For more information, contact:
Michael S. Koppenhaver
Senior Financial Advisor, Senior Vice President – Wealth Management
Koppenhaver, Hawkins & Associates 
Merrill Lynch Wealth Management
55 Kings Highway
Dover, Del., 19901


Neither Merrill Lynch nor any of its affiliates or financial advisors provide legal, tax or accounting advice. You should consult your legal and/or tax advisors before making any financial decisions.  

Bank of America Merrill Lynch is a marketing name for the Retirement Services business of Bank of America Corporation (“BofA Corp.”). Trust and fiduciary services are performed by wholly owned banking affiliates of BofA Corp., including Bank of America, N.A., member FDIC. Brokerage services are performed by wholly owned brokerage affiliates of Bofa Corp., including Merrill Lynch, Pierce, Fenner & Smith Incorporated (“MLPF&S”), a registered broker-dealer and member SIPC.

Merrill Lynch makes available products and services offered by Merrill Lynch, Pierce, Fenner & Smith (MLPF&S) and other subsidiaries of Bank of America Corporation. MLPF&S is a registered broker-dealer, Member Securities Investor Protection Corporation (SIPC), and wholly owned subsidiary of Bank of America Corporation.

Investment products:

     Are Not FDIC Insured           Are Not Bank Guaranteed           May Lose Value     


Any information presented is general in nature and is not intended to provide personal investment advice. The information does not take into account the specific person who may receive it. Neither Merrill Lynch nor its Financial Advisors provide tax, accounting or legal advice. Clients should review any planned financial transaction or arrangements that may have tax, accounting or legal implications with their personal professional advisors.The Affluent Insights Survey was conducted via phone by Braun Research in October 2012 on behalf of Merrill Lynch Wealth Management. The nationally representative sample consisted of 250 business owners with revenue of $10 million to $250 million.  The margin of error is +/- 6.19 percent for a national sample reported at a 95 percent confidence level.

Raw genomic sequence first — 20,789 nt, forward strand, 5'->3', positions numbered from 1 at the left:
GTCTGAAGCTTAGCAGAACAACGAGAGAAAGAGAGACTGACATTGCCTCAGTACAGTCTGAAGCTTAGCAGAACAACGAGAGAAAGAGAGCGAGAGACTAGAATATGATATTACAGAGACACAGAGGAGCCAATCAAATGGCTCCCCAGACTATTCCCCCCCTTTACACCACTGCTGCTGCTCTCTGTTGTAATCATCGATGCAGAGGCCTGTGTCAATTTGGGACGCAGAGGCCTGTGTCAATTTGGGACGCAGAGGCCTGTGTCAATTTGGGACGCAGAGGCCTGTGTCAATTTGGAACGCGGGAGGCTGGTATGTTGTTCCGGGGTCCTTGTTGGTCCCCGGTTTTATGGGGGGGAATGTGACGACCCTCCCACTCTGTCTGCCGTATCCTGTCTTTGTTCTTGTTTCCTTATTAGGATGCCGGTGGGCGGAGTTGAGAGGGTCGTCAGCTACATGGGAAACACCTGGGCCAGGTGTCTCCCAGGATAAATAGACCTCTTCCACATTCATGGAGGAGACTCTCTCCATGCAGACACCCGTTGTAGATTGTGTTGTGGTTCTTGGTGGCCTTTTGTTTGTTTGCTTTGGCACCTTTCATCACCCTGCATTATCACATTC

Annuities are long-term investments designed to help meet retirement needs. An annuity is a contractual agreement where a client makes payments to an insurance company, which, in turn, agrees to pay out an income stream or a lump sum amount at a later date. Early withdrawals may be subject to surrender charges, and taxed as ordinary income, and in addition, if taken prior to age 59 1/2 an additional 10% federal income tax may apply.

All guarantees and benefits of an insurance policy are backed by the claims-paying ability of the issuing insurance company. All annuity contract and rider guarantees, including optional benefits and any fixed subaccount crediting rates or annuity payout rates, are backed by the claims paying ability of the issuing insurance company. They are not backed by Merrill Lynch or its affiliates, nor do Merrill Lynch or its affiliates make any representations or guarantees regarding the claims-paying ability of the issuing insurance company.